TS 16949 Clause 5.6 - Management Review Requirements - Without a meeting?

Solinas

Involved In Discussions
#1
Hi all,

I was wondering if any of you were meeting TS 16949, section 5.6 (Management Review) WITHOUT holding a meeting?

I've worked at companies where the phrase "Management Review" was always a part of "Management Review Meeting" - it was assumed that periodically (i.e. every year) you hauled the executives into a room and presented a Powerpoint Presentation on the State of the QMS.

Technology is better now - you an have conference calls, online meetings with shared desktops, etc. but it's just another type of meeting.

I'd like to hear from anyone who is doing something more creative. Have you implemented a good Management Review while breaking out of the meeting box?
 

RoxaneB

Super Moderator
Super Moderator
#2
Re: 5.6 - Management Review without a meeting

Hi all,

I was wondering if any of you were meeting TS 16949, section 5.6 (Management Review) WITHOUT holding a meeting?

I've worked at companies where the phrase "Management Review" was always a part of "Management Review Meeting" - it was assumed that periodically (i.e. every year) you hauled the executives into a room and presented a Powerpoint Presentation on the State of the QMS.

Technology is better now - you an have conference calls, online meetings with shared desktops, etc. but it's just another type of meeting.

I'd like to hear from anyone who is doing something more creative. Have you implemented a good Management Review while breaking out of the meeting box?
While we didn't get away from having the big meeting, we used it in a manner we found effective. Under Management Review, we included other meetings where the Managers were in attendance (especially if those meetings were part of their responsible process(es)). We had monthly department KPI meetings, monthly site Operations Review meetings, team meetings, etc. and all of this was structured on a meeting tree so that the flow of information (in both directions) could be seen.

What this allowed us to do was deal with the immediate issues at the lower level, yet more frequent, "management reviews" and leave the planning, strategic, trend analysis/response stuff for the higher level "management review".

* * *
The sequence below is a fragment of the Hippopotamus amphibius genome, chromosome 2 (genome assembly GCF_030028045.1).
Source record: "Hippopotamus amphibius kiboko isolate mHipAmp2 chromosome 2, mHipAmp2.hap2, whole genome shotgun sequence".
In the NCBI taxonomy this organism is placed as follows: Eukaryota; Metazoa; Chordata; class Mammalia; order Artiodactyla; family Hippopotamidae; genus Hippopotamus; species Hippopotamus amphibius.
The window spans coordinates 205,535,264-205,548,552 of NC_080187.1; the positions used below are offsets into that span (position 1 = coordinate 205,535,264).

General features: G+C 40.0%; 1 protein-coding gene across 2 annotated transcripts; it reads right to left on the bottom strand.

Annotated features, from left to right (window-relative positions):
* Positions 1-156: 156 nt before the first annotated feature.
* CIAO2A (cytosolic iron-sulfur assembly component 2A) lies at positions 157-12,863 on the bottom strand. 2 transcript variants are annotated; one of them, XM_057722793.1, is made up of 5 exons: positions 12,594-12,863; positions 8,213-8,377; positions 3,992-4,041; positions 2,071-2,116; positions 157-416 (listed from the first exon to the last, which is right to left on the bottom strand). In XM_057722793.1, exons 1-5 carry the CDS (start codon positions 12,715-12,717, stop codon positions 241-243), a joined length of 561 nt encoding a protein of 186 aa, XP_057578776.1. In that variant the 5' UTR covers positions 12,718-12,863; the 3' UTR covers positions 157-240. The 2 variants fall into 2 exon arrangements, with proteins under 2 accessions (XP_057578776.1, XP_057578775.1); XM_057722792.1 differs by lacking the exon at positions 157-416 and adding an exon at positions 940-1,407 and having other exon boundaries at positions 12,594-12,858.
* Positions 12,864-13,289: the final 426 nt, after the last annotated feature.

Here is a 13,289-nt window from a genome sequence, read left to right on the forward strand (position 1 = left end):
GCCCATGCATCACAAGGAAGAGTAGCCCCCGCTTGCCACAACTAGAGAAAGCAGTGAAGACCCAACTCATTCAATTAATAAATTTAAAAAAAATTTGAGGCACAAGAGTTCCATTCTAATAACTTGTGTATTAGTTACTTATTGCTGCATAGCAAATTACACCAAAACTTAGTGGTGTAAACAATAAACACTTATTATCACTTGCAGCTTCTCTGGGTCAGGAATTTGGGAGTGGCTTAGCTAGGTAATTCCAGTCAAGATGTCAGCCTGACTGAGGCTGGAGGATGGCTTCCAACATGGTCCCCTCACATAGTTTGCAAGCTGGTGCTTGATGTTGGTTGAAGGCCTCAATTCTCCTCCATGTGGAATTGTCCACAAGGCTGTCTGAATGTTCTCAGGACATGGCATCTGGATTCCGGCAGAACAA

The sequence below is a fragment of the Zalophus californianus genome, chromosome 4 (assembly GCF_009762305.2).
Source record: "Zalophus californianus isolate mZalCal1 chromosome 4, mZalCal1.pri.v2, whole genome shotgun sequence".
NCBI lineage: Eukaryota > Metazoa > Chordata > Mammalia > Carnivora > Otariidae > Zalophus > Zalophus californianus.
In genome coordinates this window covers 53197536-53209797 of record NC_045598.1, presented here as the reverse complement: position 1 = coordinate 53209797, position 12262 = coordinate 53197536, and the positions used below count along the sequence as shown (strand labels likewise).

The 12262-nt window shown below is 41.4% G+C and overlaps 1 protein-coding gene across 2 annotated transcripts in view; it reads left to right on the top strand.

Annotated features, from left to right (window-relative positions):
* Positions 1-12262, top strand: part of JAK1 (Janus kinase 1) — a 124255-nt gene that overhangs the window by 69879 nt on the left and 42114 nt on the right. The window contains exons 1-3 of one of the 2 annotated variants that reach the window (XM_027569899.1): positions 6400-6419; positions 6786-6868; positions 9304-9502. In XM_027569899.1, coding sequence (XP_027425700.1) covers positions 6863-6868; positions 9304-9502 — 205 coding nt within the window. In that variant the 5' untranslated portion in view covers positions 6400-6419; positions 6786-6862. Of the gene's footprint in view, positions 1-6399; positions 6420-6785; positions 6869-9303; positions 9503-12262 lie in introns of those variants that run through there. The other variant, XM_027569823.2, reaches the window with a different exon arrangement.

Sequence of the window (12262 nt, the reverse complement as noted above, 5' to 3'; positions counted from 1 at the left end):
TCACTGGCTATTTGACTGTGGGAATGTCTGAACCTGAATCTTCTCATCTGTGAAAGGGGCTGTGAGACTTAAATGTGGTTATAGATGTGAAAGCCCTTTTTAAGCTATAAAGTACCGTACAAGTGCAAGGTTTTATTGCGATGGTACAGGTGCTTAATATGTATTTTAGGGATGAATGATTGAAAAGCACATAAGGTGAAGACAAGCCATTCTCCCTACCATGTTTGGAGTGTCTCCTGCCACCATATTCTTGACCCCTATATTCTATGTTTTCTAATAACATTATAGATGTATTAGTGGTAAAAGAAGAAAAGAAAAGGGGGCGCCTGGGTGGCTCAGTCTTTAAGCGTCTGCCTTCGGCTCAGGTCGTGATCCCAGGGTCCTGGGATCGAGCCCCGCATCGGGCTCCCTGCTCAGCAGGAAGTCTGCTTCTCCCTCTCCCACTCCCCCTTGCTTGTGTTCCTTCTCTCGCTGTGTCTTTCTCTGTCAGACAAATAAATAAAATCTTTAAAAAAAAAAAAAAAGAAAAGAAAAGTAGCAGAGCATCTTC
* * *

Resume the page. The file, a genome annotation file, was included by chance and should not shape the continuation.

In my more current position, we had our department meetings via webinar. I facilitated the regional meetings (4 regions with 3-6 sites per region + the appropriate regional manager), the day before our Process meeting (also held via webinar with Corporate in Florida, the regionals and myself located remoted), which was used to populate/explain information that went before the Executive Committee and Board 2 days later.

The success to either of these sets (i.e., multiple smaller meetings, web-based meetings)? Agenda and structure and preparedness! Folks need to know what they need to have ready and BE READY to discuss. Minutes were record of actions/decisions made and follow-ups done, as well.
 

kgott

Quite Involved in Discussions
#3
Re: 5.6 - Management Review without a meeting

I suppose that having a meeting by phone, video conference etc is still a meeting. As I understand it, management review can occur at various levels of the busienss and can be accomodated in different ways.

For example; management review of design can occur as a result of the person in charge of design meeting with their design people and discussing and resolving relevant issues. The result of this meeting then becomes gets reported/discussed at higher level meetings. Similar with other aspects of management and the standard.